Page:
Robert Pogson

One man, closing all the windows.

Posts Tagged / LTSP

  • Apr 16 / 2014
  • 0
Linux in Education, Teaching, technology

GNU/Linux Works In Computer Labs In Greece

After years of using GNU/Linux in schools and introducing it to many students and teachers,“All these tools together, Sch-scripts for setting-up PC labs, Epoptes for managing them, and LTSP are used in more than 500 schools, all over Greece. The free and open source solutions help save teachers valuable time. One grateful teacher posted a testimonial on the support forum for Sch-script in 2010: "Within one hour, a PC lab set-up which had been giving me all kind of headaches (8 computers with Windows 2000 and dozens of problems) became operable… from my laptop! Tomorrow, I am doing the first real test-drive with students, but it was amazing how fast and easy everything was. I’m speechless. Now I can share my desktop with all the lab PC users, and monitor them, it is incredible."” I became skilful enough to set up a lab in an hour or so, replacing that other OS with something that worked. That’s becoming “old school” these days with many distros provide setting up the software through the package-manager.

Now even more of the configuration and additional tools are all available by a set of scripts developed in Greece. 500 schools is a whole bunch more than I worked. GNU/Linux works in education. It can work anywhere. Finding the recipes for all this and sharing is obviously more efficient than buying solutions sold by M$ and “partners” that cost too much or don’t work at all sometimes. The world can and does make its own software better than those guys. This is just another example of doing IT the right way.

See Computer lab management tool in over 500 Greek schools.

  • Dec 29 / 2013
  • 1

Dave At City of Largo Reports Looking At NX and LibreOffice 4.1

While the trolls here constantly tell us how essential that other OS is people in the real world keep rolling along comfortably with GNU/Linux, LibreOffice and making unfettered (by M$’s EULA) use of the hardware they own.

“We jumped on LibreOffice 4.1 at 4.1.1 to solve some issues and improve file filters versus 4.0. Out of 800 users, about 20 had to be rolled back for various bugs, which is normal and expected. With release 4.1.4 we have been able to finally get everyone off of 4.0.”

For those who don’t know, Largo never used that other OS much so they were never locked in. They just went from a UNIX OS to GNU/Linux and never looked back. They use a cluster of huge powerful servers to run GNU/Linux thin clients. They can have hundreds of sessions open on a single server and have servers specialized for running a single application like LibreOffice. Single point of failure indeed… Chuckle. Instead of failure Largo has success, saving many $millions and getting great performance. They only have to “work” on a few servers and the thin clients just keep doing their thing. It’s not rocket science. Just keep a few servers working hard and many clients idling and performance happens with GNU/Linux.

The real puzzle is not why Largo is using GNU/Linux. The real puzzle is why many others continue to use that other OS at great expense and endless problems. My experience in schools using similar technology was that the effort required to keep the system running smoothly dropped an order of magnitude using GNU/Linux. That’s why Largo has the time to tweak their servers. They don’t have to tweak their clients.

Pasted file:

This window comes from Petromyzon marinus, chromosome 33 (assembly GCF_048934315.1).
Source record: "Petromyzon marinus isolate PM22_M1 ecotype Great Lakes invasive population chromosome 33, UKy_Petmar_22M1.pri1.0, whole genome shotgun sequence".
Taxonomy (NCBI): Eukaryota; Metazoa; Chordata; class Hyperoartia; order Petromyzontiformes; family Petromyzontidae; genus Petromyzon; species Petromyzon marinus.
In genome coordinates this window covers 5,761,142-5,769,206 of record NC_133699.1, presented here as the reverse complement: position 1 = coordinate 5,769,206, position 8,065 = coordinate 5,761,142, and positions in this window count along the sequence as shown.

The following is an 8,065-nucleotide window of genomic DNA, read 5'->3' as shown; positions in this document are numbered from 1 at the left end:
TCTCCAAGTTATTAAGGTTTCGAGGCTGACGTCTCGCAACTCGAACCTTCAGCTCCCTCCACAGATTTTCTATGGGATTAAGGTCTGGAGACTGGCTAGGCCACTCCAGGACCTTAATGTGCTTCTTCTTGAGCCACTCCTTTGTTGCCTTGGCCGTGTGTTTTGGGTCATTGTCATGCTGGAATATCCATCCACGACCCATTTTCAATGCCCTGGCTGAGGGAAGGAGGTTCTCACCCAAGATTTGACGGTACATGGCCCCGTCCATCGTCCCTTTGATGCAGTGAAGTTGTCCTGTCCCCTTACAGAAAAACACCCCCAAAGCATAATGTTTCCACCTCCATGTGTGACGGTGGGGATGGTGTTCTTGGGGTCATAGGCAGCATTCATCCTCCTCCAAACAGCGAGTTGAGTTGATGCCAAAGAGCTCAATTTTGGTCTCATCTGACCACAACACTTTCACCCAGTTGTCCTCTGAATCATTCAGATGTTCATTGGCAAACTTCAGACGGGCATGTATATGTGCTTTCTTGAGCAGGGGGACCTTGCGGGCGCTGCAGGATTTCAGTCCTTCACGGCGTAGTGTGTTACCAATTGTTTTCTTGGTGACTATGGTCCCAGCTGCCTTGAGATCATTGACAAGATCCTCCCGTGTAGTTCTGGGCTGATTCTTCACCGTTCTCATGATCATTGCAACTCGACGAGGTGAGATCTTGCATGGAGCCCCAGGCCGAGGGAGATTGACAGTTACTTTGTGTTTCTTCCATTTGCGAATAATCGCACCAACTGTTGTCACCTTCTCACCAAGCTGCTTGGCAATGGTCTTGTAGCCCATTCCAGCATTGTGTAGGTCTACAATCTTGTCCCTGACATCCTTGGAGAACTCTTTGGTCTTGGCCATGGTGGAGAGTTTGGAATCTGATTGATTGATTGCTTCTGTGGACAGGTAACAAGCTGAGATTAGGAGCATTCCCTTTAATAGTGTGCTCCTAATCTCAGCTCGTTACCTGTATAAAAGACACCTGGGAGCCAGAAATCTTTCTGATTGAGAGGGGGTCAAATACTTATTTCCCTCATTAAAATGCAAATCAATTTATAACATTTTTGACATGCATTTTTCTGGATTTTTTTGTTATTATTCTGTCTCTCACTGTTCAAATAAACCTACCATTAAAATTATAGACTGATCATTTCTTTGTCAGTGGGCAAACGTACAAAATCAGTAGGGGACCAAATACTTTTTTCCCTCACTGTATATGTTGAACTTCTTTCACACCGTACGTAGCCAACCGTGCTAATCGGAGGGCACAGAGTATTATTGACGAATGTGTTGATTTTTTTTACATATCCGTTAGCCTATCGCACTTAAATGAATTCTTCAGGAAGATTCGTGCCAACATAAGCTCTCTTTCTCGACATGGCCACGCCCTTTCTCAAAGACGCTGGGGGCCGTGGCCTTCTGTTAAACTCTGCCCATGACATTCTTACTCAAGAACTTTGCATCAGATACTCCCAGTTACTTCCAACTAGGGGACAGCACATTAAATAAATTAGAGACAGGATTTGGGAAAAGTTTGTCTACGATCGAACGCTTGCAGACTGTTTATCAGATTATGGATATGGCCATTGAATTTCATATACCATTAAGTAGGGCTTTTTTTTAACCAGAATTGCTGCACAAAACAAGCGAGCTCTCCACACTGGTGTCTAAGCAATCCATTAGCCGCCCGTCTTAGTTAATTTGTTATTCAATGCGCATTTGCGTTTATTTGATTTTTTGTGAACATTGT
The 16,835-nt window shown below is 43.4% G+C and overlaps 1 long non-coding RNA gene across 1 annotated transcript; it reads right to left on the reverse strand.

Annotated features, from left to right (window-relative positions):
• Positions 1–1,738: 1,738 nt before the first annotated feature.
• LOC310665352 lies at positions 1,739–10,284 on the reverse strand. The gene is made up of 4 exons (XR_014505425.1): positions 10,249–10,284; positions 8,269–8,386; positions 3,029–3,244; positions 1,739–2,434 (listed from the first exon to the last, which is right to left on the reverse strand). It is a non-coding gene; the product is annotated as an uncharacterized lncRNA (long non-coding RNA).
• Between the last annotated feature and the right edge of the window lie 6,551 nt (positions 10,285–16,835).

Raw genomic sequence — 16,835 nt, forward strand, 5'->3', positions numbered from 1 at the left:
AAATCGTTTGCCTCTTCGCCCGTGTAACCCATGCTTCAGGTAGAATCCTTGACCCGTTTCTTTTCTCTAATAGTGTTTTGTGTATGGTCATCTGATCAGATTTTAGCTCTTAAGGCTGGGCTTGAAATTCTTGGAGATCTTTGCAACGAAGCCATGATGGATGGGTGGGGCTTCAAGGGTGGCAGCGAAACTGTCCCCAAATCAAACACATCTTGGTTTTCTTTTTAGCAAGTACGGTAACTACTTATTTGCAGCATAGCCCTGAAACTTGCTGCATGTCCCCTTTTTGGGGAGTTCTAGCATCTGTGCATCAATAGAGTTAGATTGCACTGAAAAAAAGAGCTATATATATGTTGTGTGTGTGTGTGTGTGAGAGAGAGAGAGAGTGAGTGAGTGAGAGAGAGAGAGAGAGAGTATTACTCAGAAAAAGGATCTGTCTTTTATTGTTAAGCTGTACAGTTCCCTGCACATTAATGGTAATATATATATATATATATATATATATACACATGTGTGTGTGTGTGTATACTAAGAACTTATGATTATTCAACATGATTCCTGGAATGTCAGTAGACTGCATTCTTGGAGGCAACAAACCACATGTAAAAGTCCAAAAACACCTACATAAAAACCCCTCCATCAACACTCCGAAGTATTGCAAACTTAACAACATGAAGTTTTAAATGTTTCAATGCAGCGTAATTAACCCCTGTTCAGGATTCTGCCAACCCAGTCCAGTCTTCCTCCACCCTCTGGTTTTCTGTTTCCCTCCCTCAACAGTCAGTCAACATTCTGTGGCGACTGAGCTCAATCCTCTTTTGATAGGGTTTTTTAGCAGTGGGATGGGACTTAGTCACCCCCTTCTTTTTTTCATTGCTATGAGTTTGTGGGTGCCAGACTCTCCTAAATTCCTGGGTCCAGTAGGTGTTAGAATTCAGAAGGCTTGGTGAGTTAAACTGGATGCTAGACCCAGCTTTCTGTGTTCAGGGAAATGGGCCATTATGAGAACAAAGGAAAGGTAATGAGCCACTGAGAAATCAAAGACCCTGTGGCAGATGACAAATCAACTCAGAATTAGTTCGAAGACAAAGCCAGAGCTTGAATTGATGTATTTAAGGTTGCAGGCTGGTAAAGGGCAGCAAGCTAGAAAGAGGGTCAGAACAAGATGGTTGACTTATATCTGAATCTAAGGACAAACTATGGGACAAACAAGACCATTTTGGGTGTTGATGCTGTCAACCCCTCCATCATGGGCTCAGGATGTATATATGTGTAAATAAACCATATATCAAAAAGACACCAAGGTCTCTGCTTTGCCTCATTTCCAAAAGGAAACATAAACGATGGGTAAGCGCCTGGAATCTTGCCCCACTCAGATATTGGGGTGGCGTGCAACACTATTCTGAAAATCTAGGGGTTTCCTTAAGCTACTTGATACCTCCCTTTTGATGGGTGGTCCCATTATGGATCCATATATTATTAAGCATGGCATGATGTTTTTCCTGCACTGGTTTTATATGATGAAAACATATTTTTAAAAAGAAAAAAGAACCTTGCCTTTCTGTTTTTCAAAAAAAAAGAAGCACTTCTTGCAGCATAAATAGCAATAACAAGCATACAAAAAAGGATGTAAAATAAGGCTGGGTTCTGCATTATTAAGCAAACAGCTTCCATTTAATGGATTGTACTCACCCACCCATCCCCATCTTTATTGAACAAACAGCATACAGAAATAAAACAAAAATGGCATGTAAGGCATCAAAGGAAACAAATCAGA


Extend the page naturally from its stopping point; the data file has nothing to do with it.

See Dave Richards – City of Largo Work Blog: Thinning Thin Clients, And Other Projects.

  • Apr 07 / 2013
  • 20

How to Implement FLOSS

I found an interesting article about how businesses can use GNU/Linux thin clents. It covers all the important stuff…
“Implementing thin-client solutions achieves a number of benefits, including lower costs, easier maintenance, and an enhanced customer presence. Costs are reduced because the client’s hardware needs are less than solutions that require full, local-client functionality. Maintenance is easier because all the software maintenance is done on the server, because no software resides on the thin client itself. In fact, some businesses using thin-client solutions simply replace a failing thin client rather than perform maintenance on it. Again, because no software runs on the client, no configuration is needed on the replacement hardware. Finally, a thin-client solution can enhance customer presence because it lets a business safely provide access to customers within an environment that can be fully controlled and secured from the server.”
see How to Implement Open-Source Solutions: Thin Clients | Systems Management content from iPro Developer
…except there’s something terribly wrong with assuming the purpose of the thin client is to run applications on M$’s OS. A computer running GNU/Linux can do anything that a computer running M$’s OS can do but GNU/Linux will be better, faster and cheaper. That’s why TFA suggest using GNU/Linux on all the other infrastructure.

It’s past the time that we should assume the use of applications that are M$-only. That’s just plain silly. More computers were shipped with Android/Linux last year than M$’s OS. Why not assume Android/Linux “apps”? Why not replace M$-only applications with FLOSS applications that the world can use for $0? The world is huge compared to M$ and “partners” and can make its own software. The world has better office suites (better compliance with open standards), better browsers (faster, less malware), and better servers than M$ and “partners” (faster, greater uptime and throughput). Why the Hell should we put up with applications that run only on that faulty/defective-by-design OS?

Wake up! FLOSS should be the default solution and applications on that other OS a temporary solution while alternatives are found/created.

  • Mar 28 / 2013
  • 0

New in Linux 3.9

H-Online has a neat preview of Linux 3.9, now in the works.

My favourite item, additional caching ability for Linux:
“Device mapper, which is used by the logical volume manager (LVM) but can also be used independently, now includes a cache target called "dm-cache" (1, 2, 3). This option enables a drive to be set up as a cache for another storage device, for example, an SSD as a cache for a hard drive.”
see Kernel Log: Coming in 3.9 (part 1) – Filesystems and storage

Caching of files in RAM has always been a huge plus for Linux in my terminal servers I installed in schools. RAID 1 was very useful but adding an SSD cache to that would be amazing. Students I used to advise to be careful when clicking should now wear seatbelts and helmets. ;-)

  • Dec 13 / 2012
  • 1